The (GAR) green asset ratio is a financial measure used to assess the sustainability of a company or investment portfolio. It is calculated by dividing the total value of a company’s or portfolio’s environmentally friendly assets by the total value of all of its assets.
The GAR is a new KPI for EU banks, intended to provide a standard and comparable measure of the percentage of a lender’s assets invested in environmentally sustainable projects and activities. It’s a part of a major effort to accelerate the adoption of sustainable banking practices, where the European Banking Authority (EBA) has taken a decisive step by announcing that starting in 2024, about 150 large EU lenders will be required to disclose this new metric.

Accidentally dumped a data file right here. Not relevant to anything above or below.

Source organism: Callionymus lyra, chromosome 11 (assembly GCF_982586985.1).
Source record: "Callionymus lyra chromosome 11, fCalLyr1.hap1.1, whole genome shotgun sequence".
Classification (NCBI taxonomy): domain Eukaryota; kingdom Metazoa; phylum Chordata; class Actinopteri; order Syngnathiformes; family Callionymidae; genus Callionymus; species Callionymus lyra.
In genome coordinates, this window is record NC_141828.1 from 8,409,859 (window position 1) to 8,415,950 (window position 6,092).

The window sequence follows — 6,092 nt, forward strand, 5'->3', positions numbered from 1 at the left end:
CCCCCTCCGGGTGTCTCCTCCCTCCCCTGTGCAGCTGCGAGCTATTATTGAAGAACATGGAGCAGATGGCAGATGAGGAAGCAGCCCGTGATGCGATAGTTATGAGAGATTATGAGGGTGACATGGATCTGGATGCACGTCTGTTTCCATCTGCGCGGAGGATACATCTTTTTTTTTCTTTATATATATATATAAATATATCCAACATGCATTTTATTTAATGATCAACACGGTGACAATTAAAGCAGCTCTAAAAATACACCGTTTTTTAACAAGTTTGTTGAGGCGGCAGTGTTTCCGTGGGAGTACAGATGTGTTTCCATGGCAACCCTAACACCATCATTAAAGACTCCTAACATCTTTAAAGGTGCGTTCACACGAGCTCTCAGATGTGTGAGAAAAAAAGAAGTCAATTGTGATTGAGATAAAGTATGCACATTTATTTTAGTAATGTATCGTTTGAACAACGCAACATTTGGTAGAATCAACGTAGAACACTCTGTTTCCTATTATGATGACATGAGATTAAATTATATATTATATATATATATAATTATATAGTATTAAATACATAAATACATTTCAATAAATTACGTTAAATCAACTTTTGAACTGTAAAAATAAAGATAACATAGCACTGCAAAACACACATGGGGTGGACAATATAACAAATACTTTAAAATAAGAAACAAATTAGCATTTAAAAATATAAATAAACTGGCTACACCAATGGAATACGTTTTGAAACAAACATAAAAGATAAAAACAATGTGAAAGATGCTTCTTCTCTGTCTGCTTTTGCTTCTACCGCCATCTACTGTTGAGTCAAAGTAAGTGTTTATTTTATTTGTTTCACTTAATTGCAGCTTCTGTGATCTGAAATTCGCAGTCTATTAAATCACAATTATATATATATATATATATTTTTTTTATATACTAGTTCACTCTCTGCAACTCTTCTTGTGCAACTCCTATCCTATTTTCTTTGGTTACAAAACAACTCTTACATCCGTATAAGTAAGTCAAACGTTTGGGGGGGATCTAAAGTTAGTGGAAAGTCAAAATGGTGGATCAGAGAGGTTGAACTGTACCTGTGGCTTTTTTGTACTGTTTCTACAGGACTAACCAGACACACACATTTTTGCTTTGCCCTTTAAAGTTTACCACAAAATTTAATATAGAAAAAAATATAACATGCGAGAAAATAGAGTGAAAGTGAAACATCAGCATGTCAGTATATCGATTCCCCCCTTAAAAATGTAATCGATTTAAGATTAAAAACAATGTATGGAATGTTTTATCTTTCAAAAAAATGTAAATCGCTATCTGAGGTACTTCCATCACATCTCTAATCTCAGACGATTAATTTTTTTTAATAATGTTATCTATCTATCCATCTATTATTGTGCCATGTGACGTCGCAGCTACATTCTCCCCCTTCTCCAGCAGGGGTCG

But before further talking about the GAR and the current challenges for banks, it’s worth taking a step back and reminding what the EU Taxonomy is. It is a framework for classifying and identifying environmentally sustainable activities. It comprehends a set of technical screening criteria determining whether an economic activity can be considered environmentally sustainable.
By providing a common classification system for sustainable activities, the EU Taxonomy serves as a tool for green finance. It is intended to help financial market participants identify environmentally sustainable economic activities and channel capital toward that. So, as easy to understand, the EU taxonomy and GAR are strictly related to each other and serve the same purpose of transitioning to a greener financial system and economy.